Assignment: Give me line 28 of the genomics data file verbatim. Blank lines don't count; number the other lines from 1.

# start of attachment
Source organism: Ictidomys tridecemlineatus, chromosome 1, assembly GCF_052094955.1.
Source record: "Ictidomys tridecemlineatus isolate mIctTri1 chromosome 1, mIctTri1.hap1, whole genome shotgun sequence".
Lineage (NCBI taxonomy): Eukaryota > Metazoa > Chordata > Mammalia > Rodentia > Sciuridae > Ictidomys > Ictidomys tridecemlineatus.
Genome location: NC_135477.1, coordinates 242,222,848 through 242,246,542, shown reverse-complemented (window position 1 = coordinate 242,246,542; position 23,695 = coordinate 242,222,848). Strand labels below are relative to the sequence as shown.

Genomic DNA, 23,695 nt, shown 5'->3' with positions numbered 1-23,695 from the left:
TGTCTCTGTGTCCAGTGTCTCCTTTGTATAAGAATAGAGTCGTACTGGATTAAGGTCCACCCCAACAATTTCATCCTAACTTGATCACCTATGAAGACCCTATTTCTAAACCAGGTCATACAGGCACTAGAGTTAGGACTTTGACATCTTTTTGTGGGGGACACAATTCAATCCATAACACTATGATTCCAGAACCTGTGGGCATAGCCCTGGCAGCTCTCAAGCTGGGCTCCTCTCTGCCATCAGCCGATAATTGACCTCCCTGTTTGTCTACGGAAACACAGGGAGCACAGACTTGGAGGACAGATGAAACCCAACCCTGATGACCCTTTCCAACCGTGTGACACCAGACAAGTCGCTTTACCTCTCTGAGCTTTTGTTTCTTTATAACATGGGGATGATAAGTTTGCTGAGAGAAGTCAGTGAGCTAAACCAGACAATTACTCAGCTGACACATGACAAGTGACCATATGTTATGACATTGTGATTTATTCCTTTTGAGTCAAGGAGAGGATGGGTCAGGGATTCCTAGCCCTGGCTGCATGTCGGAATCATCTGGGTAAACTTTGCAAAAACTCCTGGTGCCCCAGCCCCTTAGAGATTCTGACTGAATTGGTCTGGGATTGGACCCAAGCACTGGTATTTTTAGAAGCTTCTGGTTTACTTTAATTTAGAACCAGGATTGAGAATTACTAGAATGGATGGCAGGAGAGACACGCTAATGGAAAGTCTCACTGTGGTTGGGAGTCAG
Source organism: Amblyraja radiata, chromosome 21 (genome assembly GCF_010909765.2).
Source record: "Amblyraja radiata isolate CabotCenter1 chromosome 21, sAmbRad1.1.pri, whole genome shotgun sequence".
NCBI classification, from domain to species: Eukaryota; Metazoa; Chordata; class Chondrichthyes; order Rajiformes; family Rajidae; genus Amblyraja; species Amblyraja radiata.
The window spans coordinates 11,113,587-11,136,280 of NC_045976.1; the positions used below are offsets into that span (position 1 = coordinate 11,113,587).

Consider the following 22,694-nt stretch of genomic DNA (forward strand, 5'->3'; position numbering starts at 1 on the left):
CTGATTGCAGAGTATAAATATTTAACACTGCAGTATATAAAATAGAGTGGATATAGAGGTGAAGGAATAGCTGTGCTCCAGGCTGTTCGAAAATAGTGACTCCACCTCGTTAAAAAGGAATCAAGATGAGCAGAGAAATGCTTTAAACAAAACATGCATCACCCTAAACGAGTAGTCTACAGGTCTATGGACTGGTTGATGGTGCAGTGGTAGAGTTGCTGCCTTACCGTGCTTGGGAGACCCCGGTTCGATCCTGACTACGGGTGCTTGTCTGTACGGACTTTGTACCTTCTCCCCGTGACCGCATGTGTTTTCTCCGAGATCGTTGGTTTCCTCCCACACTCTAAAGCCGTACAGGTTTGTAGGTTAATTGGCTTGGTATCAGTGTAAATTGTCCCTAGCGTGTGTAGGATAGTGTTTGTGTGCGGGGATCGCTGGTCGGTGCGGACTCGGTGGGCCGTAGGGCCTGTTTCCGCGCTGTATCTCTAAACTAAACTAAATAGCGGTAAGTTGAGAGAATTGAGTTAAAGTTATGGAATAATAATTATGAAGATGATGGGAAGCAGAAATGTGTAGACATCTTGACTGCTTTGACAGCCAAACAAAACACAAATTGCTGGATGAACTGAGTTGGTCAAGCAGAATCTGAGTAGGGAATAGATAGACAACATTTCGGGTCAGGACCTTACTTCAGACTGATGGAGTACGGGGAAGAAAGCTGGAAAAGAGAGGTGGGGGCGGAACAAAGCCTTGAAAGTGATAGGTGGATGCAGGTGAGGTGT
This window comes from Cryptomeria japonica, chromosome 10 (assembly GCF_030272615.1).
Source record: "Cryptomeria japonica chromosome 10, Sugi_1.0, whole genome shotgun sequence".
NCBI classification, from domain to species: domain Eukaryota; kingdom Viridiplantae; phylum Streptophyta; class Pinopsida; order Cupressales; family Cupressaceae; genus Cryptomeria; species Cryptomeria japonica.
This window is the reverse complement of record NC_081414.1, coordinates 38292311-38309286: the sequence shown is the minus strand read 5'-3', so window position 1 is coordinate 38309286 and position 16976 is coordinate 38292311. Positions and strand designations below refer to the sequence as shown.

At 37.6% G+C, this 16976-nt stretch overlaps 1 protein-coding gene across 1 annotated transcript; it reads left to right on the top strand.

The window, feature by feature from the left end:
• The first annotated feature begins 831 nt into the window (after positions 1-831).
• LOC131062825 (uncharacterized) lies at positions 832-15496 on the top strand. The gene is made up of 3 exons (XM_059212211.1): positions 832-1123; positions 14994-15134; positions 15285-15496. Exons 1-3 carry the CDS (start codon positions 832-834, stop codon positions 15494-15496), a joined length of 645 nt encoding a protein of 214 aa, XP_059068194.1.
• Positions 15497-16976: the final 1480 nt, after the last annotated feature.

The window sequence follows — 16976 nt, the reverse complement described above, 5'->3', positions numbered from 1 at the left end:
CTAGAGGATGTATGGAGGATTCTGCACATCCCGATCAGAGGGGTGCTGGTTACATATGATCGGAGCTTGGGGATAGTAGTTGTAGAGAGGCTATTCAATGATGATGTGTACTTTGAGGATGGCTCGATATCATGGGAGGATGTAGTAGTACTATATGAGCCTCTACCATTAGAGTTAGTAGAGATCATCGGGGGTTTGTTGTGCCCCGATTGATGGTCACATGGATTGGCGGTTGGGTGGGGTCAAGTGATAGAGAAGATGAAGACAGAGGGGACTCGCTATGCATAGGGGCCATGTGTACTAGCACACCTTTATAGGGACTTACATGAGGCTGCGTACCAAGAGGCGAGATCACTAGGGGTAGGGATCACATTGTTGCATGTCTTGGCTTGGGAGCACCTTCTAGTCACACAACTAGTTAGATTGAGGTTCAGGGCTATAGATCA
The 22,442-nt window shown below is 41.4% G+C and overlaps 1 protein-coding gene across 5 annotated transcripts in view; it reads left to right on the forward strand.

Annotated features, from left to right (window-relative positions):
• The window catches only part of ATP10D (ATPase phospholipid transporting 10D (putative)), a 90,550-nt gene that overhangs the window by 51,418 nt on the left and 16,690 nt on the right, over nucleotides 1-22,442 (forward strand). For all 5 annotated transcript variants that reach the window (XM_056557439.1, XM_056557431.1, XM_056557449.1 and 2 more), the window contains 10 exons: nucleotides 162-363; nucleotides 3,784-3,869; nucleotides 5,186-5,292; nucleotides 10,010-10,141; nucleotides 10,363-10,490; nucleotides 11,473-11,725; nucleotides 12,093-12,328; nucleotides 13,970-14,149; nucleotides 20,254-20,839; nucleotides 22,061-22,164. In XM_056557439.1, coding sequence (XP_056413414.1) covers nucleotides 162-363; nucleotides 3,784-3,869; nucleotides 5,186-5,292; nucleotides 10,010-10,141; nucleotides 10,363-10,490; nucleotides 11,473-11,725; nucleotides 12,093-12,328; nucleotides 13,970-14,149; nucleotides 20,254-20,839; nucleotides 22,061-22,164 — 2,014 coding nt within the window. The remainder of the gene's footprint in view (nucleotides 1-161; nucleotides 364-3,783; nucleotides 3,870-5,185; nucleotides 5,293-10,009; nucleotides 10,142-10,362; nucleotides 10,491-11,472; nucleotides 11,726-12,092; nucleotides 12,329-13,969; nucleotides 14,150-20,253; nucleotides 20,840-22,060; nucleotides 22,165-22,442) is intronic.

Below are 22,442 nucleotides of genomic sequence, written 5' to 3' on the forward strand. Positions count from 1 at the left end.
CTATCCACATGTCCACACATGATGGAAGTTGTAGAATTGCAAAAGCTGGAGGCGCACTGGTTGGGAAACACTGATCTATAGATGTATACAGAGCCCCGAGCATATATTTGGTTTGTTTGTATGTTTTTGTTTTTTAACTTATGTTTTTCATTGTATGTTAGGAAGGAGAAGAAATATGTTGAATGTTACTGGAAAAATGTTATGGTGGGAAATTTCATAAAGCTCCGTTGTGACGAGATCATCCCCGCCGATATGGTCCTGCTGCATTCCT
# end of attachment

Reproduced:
CTATCCACATGTCCACACATGATGGAAGTTGTAGAATTGCAAAAGCTGGAGGCGCACTGGTTGGGAAACACTGATCTATAGATGTATACAGAGCCCCGAGCATATATTTGGTTTGTTTGTATGTTTTTGTTTTTTAACTTATGTTTTTCATTGTATGTTAGGAAGGAGAAGAAATATGTTGAATGTTACTGGAAAAATGTTATGGTGGGAAATTTCATAAAGCTCCGTTGTGACGAGATCATCCCCGCCGATATGGTCCTGCTGCATTCCT